North Carolina Symphony
|North Carolina Symphony|
|Concert hall||Meymandi Concert Hall|
|Principal conductor||Grant Llewellyn|
The North Carolina Symphony is an American orchestra based in Raleigh, North Carolina, with sixty-five full-time musicians. The orchestra performs in Meymandi Concert Hall and performs occasionally with the Carolina Ballet and the The Opera Company of North Carolina. In 2013, the organization celebrate its 80th anniversary season. Concert series are also performed across North Carolina in the cities of, Durham, Chapel Hill, Cary, Southern Pines, New Bern, Wilmington, Fayetteville, and Jacksonville, as well as other communities.
In 1932, Lamar Stringfield united a group of volunteers to form the North Carolina Symphony. They first performed in Hill Hall at the University of North Carolina Chapel Hill in North Carolina on May 14, 1932. The original musicians of the symphony were unpaid local musicians. By 1935, the North Carolina Symphony had performed in more than fifty cities and towns in North Carolina, in over 140 concerts. Dr. Benjamin Swalin, Music Director from 1939 to 1972, continued the orchestra's mission to reach as many North Carolina natives as possible.
In the 1940s, the North Carolina Symphony became the first orchestra to receive continuous state funding. The "Horn Tootin’ Bill", which asserted that state funds would be given to orchestras, was passed by the North Carolina State Legislature in March 1943. The North Carolina Symphony continues to receive this state funding today. In 1942, the Symphony began to focus on education, bringing in young children and students into the concert hall to ask questions and hear the musicians play. The Symphony began coordinating with elementary schools, exposing many children to symphonic music at an early age.
The North Carolina Symphony is an orchestra with a reputation for playing many genres and types of music outside of classical concerts. In 2007, the Symphony toured western North Carolina, with a program featuring traditional North Carolina folk music; cherokee flutist, fiddlers, banjo players, and clogging performed with the Symphony.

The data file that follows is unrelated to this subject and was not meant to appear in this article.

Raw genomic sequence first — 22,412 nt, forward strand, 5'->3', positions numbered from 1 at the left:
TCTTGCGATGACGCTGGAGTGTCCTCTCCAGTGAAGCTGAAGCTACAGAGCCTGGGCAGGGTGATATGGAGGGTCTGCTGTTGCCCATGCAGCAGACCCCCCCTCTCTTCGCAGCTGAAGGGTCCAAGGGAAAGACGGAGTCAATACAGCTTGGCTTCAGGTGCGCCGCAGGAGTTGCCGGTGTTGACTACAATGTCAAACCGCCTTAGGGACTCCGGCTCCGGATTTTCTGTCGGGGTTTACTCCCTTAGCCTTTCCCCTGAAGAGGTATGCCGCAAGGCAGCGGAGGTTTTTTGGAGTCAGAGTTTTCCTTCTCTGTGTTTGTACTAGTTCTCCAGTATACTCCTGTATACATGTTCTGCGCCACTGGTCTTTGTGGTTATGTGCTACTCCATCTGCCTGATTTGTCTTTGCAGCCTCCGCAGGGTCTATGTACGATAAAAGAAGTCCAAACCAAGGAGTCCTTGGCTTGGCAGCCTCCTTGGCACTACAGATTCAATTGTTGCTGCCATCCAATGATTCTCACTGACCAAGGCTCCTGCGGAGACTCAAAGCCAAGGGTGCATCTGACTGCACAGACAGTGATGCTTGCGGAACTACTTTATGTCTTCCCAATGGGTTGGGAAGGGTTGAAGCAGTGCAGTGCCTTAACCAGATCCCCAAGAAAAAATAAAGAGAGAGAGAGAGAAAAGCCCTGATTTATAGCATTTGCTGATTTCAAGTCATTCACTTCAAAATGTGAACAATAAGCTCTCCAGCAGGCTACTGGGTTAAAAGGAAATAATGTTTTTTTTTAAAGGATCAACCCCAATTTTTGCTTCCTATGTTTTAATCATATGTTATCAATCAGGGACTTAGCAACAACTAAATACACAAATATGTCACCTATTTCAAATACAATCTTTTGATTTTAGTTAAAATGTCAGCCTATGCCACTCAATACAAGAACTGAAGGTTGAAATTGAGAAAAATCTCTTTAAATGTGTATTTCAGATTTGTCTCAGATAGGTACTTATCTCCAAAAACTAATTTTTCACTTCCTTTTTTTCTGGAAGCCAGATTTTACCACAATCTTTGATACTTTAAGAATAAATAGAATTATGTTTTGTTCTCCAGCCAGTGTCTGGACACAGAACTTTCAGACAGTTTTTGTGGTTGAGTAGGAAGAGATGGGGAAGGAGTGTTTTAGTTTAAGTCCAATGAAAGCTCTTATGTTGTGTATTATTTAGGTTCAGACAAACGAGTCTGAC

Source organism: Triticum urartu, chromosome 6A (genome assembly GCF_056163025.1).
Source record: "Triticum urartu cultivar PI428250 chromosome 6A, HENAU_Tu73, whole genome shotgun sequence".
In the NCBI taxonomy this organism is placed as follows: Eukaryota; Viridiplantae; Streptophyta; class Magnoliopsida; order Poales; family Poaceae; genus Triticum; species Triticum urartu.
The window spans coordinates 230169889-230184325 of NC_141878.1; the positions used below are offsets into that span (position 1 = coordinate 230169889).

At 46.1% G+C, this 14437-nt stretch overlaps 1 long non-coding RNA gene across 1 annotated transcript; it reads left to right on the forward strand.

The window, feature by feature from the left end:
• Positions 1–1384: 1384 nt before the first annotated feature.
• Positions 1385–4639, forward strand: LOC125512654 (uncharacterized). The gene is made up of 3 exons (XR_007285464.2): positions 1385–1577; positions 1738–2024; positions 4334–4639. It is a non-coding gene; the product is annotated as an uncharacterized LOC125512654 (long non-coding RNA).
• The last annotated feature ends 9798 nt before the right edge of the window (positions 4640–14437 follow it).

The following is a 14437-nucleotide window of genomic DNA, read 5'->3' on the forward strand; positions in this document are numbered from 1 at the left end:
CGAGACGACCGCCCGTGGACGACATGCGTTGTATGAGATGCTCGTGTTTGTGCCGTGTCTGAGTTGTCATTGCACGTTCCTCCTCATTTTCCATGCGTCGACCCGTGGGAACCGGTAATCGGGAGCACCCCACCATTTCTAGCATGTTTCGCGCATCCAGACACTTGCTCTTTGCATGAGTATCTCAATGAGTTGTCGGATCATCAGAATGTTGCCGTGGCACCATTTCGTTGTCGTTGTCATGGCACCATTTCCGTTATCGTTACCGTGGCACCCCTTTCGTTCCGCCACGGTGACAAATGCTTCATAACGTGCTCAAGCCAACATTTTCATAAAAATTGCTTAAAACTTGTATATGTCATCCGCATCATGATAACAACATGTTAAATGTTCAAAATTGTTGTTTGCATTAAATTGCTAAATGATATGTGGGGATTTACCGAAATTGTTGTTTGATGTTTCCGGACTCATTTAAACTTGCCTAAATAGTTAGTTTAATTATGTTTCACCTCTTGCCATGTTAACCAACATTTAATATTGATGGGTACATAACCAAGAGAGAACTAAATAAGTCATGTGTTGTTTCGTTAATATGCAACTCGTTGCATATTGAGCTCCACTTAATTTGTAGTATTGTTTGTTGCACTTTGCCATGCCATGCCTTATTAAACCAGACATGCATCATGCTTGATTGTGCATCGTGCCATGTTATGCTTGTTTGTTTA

Since July 2004, Grant Llewellyn has been the orchestra's music director. His initial contract was for 4 years, and in November 2006, his contract was extended to 2012. Gerhardt Zimmermann, music director from 1982 to 2003, is the orchestra's conductor laureate.
The orchestra has released many critically lauded recordings: “Sketches: 2004-05,” a recording featuring the compositions of the Symphony’s bass trombonist, Terry Mizesko, “American Spectrum” featuring saxophone sensation Branford Marsalis and the Branford Marsalis Quartet and most recently “Rachmaninoff 4 * Medtner 2” featuring piano dynamo Yevgeny Sudbin. CDs are for sale online at www.ncsymphony.org/store .
David Hartman, the host of the ABC television program Good Morning America, is the host for the North Carolina Symphony radio broadcasts.
As part of the orchestra's education program, around 50 of the orchestra's 180 annual performances during the year are devoted to students statewide. In addition, the orchestra holds a Youth Concerto Competition, sponsors the Triangle Youth Philharmonic, and invites students to observe rehearsals.
- 1932-1935 Lamar Stringfield
- 1939-1972 Benjamin Swalin
- 1972-1980 John Gosling
- 1982-2003 Gerhardt Zimmermann
- 2004-present Grant Llewellyn
- Vivien Schweitzer (27 November 2006). "Grant Llewellyn Extends Contract as North Carolina Symphony Music Director". Playbill Arts. Retrieved 2008-04-16.
- nc symphony.org